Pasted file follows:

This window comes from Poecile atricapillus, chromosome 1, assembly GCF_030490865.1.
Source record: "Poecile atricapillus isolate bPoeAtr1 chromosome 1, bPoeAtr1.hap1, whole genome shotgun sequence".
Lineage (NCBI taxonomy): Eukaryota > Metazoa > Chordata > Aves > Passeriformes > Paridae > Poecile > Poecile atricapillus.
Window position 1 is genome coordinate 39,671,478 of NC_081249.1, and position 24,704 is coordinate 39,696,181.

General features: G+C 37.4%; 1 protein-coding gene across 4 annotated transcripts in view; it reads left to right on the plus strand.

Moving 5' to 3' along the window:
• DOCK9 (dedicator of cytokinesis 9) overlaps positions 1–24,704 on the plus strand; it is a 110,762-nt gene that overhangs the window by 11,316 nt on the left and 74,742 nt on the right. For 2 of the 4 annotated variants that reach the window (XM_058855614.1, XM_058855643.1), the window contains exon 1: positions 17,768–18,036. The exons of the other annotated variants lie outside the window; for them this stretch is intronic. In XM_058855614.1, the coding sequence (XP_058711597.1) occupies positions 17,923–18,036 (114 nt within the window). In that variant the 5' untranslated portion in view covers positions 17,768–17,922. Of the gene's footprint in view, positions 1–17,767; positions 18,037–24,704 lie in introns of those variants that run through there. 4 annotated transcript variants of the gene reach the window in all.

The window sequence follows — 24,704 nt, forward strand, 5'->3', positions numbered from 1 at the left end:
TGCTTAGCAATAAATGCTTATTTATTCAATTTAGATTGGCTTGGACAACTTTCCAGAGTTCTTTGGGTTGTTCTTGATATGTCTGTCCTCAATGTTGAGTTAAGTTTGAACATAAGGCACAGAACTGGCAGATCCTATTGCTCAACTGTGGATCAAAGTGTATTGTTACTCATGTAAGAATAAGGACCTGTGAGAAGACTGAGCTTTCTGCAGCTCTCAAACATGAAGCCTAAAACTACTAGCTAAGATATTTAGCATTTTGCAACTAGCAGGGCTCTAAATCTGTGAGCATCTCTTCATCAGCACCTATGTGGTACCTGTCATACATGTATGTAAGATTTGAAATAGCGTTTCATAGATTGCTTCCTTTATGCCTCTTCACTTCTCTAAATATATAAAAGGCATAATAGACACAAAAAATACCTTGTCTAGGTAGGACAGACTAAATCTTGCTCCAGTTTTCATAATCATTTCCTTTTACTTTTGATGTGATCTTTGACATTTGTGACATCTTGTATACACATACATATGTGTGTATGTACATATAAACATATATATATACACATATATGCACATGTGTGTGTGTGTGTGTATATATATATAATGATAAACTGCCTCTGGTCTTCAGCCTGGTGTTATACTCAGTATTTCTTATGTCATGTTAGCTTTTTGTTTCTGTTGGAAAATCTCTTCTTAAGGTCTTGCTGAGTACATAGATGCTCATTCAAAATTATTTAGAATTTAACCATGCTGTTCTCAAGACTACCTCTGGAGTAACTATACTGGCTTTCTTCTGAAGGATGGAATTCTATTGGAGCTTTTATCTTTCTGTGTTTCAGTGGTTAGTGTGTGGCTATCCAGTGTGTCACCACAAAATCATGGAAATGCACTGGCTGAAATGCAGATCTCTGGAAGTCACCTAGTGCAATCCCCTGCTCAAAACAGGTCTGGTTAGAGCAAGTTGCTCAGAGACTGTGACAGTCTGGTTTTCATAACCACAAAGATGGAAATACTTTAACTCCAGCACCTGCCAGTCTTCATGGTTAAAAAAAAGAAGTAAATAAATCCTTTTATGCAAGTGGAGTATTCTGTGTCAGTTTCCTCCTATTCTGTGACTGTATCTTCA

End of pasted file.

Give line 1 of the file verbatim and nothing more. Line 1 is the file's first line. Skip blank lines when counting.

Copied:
This window comes from Poecile atricapillus, chromosome 1, assembly GCF_030490865.1.